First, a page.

"I am not a libertarian. I don't believe that you should buy heroin on street corners and get yourself zonked out. But we have to treat this as a medical problem."
But what matters is that a politician actually broke ranks and challenged the dreadful – killing – orthodoxy about drugs.
“Prohibition has failed to protect us. Leaving the drugs market in the hands of criminals causes huge and unnecessary harms to individuals, communities and entire countries, with the poor the hardest hit. We spend billions of pounds without preventing the wide availability of drugs. It is time to replace our failed war on drugs with a strict system of legal regulation, to make the world a safer, healthier place, especially for our children.”
Of course the reaction has been just as we might expect with current ministers and Bob Ainsworth’s ineffectual party leader condemning his for saying such a terrible thing. After all think of the children:
Ed Miliband, the Labour leader, said today that the legalisation of drugs would send out "the wrong message" to young people as he distanced himself from a Labour backbencher's calls for a "grown-up debate" on the issue.
So no grown-up debate from Red Ed then! However, the genie is out of the bottle – us politicians are able to speak out on the subject (rather than, as my father did, waiting until retiring to declare that drugs should be legalised). For what it’s worth here’s a few thoughts from me:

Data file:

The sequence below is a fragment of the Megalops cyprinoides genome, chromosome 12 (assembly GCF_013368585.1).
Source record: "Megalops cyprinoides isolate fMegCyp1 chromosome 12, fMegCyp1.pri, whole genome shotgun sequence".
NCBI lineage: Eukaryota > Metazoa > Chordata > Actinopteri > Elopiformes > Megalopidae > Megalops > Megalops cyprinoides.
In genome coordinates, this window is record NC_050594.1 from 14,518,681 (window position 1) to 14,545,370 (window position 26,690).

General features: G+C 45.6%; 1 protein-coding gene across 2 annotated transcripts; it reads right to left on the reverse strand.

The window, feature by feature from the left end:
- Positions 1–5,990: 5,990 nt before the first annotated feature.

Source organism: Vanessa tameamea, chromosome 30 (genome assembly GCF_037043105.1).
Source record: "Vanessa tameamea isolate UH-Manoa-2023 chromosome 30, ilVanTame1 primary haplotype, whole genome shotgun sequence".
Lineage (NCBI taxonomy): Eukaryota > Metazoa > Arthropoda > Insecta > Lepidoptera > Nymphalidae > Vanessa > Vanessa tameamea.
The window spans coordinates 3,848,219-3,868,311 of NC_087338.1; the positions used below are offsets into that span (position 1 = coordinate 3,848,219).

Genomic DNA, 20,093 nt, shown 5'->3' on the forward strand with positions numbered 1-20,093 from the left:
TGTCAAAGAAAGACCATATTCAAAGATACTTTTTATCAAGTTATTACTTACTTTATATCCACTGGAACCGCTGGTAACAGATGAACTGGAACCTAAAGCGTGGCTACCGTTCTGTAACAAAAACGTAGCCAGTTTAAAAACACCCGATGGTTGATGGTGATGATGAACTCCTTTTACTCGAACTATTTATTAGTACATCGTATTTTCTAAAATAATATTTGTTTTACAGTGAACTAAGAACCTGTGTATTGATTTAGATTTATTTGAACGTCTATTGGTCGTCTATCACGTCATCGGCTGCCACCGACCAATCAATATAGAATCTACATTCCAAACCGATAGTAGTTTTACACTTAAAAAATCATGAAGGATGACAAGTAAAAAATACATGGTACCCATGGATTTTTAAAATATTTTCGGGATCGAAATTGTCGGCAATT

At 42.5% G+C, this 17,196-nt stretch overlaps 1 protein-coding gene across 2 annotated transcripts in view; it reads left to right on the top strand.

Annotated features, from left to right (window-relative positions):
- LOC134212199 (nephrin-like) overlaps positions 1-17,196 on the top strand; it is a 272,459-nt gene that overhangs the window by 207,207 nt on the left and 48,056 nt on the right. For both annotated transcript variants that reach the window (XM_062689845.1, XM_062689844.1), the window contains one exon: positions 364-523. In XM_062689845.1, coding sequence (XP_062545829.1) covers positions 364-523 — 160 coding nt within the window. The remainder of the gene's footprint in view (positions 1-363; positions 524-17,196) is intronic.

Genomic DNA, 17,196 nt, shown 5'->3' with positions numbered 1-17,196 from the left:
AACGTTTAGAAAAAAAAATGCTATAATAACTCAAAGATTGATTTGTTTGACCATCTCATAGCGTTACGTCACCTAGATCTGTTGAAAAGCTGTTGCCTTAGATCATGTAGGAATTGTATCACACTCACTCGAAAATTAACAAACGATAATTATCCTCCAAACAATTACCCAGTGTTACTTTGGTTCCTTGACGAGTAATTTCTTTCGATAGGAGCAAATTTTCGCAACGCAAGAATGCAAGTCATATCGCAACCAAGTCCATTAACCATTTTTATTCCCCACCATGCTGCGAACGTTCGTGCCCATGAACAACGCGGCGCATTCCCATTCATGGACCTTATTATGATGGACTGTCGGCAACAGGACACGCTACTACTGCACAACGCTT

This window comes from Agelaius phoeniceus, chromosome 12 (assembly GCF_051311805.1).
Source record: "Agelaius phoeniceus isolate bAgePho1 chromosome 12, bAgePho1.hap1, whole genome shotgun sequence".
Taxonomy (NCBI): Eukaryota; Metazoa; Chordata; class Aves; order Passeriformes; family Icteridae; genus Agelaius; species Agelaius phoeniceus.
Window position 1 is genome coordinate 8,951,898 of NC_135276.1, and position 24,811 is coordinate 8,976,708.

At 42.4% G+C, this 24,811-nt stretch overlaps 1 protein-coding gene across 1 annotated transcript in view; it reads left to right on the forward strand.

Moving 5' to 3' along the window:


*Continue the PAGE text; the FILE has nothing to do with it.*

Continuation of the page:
1. I see no good reason to keep drugs such as cannabis and ecstasy (plus mushrooms of course) illegal – millions of people use them (mostly without causing anyone any bother at all) and the drugs are produced here in the UK. I am happy to listen to contrary arguments but my feeling is that this single act of decriminalisation would have a hugely beneficial impact on crime and disorder
2. For drugs imported from other places – chiefly heroin and cocaine – there’s more of a problem since we would be bringing the drugs in from a place where growing and producing the substance is still illegal. Liberalisation can only work if it is co-ordinated internationally
3. The liberalisation agenda is not well served by the denormalisation of smoking and drinking – high levels of duty and distribution controls are creating new criminal enterprises
4. The medicalisation of drugs (and for that matter tobacco) is, in reality, only a marginal improvement on prohibition – probably right for heroin but not for less harmful drugs
5. I may be completely wrong – the only answer might be violent repression, the death penalty for possession and more intensive searches. My feeling however is that if that’s the answer we’re asking the wrong question
Whatever comes of the debate – the fact that we now might start to have one that isn’t conducted exclusively with the Daily Mail’s op ed page in mind is very welcome. I hope some other MPs jump off the “war on drugs” juggernaut and begin to examine how liberalisation might actually reduce the harm and damage drugs do to our communities.